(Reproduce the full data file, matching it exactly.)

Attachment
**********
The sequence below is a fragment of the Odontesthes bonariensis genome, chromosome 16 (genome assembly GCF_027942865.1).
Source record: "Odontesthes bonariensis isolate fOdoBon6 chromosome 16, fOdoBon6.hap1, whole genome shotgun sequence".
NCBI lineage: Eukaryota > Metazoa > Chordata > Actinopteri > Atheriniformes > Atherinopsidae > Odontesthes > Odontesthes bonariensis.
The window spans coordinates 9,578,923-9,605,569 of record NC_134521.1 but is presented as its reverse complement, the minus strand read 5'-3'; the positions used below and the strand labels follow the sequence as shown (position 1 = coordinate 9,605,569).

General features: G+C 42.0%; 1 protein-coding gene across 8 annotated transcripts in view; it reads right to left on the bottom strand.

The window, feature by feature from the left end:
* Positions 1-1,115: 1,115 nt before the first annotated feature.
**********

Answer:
The sequence below is a fragment of the Odontesthes bonariensis genome, chromosome 16 (genome assembly GCF_027942865.1).
Source record: "Odontesthes bonariensis isolate fOdoBon6 chromosome 16, fOdoBon6.hap1, whole genome shotgun sequence".
NCBI lineage: Eukaryota > Metazoa > Chordata > Actinopteri > Atheriniformes > Atherinopsidae > Odontesthes > Odontesthes bonariensis.
The window spans coordinates 9,578,923-9,605,569 of record NC_134521.1 but is presented as its reverse complement, the minus strand read 5'-3'; the positions used below and the strand labels follow the sequence as shown (position 1 = coordinate 9,605,569).

General features: G+C 42.0%; 1 protein-coding gene across 8 annotated transcripts in view; it reads right to left on the bottom strand.

The window, feature by feature from the left end:
* Positions 1-1,115: 1,115 nt before the first annotated feature.